North American Evangelicalism also has been fomenting for the past several decades over issues such as the inspiration and nature of Scripture, Open Theism, and gender relations—for example, women in ministry. Two trajectories have emerged in these debates—conservative and postconservative. Millard Erickson, Wayne Grudem, and Bruce Ware stand for the conservative approach. Kevin J. Vanhoozer, Clark H. Pinnock, and Roger E. Olson represent the postconservative movement.3 My work identifies with the postconservative group within North American Evangelicalism. However, the more conservative Reformed figures within the movement are the primary dialogue partners of this project.
Even though this book speaks from the perspective of evangelical theology, through its historical, ecumenical, and constructive character it also seeks to engage a broader theological audience. The historical, ecumenical, and constructive elements are crucial for contemporary theology. The historical part is important because effective theology listens to the “great cloud of witnesses” by turning its ear to the traditions of Christian theology (Heb. 12:1). In recent years, Evangelicals have become more explicit about their reliance on their own traditions and desirous to mine more ancient historical sources. Representing the recovery of tradition in evangelical theology are Thomas Oden’s three-volume presentation of “paleo-orthodoxy” and support of the Ancient Christian Commentary on Scripture series, D. H. Williams’s Retrieving the Tradition and Renewing Evangelicalism: A Primer for Suspicious Protestants, Robert Webber’s Ancient-Future Faith: Rethinking Evangelicalism for a Postmodern World, and Roger Olson’s advocacy of “The Great Tradition.”4 The Emergent Church movement’s recovery of ancient and liturgical worship rites represents the pastoral side of the evangelical interest in the Christian traditions.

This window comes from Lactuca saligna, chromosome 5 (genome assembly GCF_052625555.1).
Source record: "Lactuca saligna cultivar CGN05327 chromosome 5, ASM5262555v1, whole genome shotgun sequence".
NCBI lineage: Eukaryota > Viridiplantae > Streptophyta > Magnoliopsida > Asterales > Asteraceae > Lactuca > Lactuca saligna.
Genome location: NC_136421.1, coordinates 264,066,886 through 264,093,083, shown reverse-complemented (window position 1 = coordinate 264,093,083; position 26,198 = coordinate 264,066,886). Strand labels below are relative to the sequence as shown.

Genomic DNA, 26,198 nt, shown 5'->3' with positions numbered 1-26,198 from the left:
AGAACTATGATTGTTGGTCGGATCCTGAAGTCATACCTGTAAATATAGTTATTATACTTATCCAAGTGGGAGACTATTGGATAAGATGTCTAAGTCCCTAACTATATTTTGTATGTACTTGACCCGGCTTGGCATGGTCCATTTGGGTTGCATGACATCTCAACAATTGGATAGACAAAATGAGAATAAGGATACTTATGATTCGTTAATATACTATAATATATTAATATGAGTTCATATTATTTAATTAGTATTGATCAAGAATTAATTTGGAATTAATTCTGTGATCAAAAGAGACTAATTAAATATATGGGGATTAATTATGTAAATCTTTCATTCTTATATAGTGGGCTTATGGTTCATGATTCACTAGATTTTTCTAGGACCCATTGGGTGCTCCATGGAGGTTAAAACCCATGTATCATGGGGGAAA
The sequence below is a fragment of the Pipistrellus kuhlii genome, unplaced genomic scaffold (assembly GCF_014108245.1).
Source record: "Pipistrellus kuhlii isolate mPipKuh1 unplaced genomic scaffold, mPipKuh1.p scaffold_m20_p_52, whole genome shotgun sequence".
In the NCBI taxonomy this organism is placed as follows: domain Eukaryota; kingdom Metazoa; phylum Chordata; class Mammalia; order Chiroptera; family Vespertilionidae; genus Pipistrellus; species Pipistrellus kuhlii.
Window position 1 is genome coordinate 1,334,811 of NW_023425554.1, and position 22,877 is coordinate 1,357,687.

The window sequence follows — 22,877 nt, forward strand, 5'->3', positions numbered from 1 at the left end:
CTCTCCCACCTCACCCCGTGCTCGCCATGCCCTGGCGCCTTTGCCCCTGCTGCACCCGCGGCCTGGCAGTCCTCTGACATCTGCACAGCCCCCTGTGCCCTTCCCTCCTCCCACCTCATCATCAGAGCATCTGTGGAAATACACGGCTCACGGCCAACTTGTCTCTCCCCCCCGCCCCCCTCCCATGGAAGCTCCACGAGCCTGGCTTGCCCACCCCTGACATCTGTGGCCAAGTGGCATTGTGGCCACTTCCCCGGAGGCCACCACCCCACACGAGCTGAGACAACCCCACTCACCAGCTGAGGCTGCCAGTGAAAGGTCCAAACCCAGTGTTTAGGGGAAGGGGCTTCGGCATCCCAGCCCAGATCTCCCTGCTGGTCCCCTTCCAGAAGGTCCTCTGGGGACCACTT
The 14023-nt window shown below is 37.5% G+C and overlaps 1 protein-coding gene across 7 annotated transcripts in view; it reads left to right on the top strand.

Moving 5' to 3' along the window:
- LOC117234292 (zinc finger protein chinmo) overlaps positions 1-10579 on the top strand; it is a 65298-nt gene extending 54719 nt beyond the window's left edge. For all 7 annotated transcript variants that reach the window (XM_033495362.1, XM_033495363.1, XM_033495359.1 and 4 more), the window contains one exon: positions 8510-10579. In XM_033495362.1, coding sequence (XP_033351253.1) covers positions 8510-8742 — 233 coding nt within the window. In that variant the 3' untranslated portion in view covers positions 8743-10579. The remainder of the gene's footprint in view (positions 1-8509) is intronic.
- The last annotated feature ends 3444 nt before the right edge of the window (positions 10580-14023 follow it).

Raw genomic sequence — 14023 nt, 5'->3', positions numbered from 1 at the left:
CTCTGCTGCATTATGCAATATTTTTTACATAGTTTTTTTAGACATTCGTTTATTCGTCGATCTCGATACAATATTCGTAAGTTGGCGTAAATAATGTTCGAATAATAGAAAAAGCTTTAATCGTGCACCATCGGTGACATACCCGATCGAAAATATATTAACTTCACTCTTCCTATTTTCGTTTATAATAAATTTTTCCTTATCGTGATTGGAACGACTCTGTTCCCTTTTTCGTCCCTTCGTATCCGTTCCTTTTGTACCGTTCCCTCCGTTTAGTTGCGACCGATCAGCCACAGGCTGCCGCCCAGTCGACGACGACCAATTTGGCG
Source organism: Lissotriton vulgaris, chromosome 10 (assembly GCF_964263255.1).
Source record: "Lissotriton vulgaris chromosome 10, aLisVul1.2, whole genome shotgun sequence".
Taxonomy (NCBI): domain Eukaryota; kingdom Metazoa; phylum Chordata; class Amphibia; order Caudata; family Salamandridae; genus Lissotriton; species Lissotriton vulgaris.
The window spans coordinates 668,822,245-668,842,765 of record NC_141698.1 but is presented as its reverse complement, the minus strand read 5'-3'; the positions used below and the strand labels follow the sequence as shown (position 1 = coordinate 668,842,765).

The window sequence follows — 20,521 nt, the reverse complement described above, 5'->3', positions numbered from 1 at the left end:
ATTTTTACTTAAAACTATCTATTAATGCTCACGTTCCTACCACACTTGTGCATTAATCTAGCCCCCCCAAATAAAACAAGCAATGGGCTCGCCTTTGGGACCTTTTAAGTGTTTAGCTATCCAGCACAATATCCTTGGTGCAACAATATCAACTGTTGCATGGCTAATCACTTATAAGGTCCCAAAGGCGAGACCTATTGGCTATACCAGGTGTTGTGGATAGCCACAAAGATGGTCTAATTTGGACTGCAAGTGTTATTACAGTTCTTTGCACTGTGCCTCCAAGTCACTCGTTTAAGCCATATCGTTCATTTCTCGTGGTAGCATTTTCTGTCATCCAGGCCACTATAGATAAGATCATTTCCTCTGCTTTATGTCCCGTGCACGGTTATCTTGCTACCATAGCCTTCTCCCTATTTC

One of the goals of this book is to participate in and to contribute to the recovery of traditional sources in evangelical theology. It does so by drawing on the theology of Jonathan Edwards and the more ancient Augustinian trinitarian tradition. Interest in Edwards is, of course, not new among Evangelicals. Evangelicals frequently turn to Edwards’s writings on free will and divine providence, religious affections, and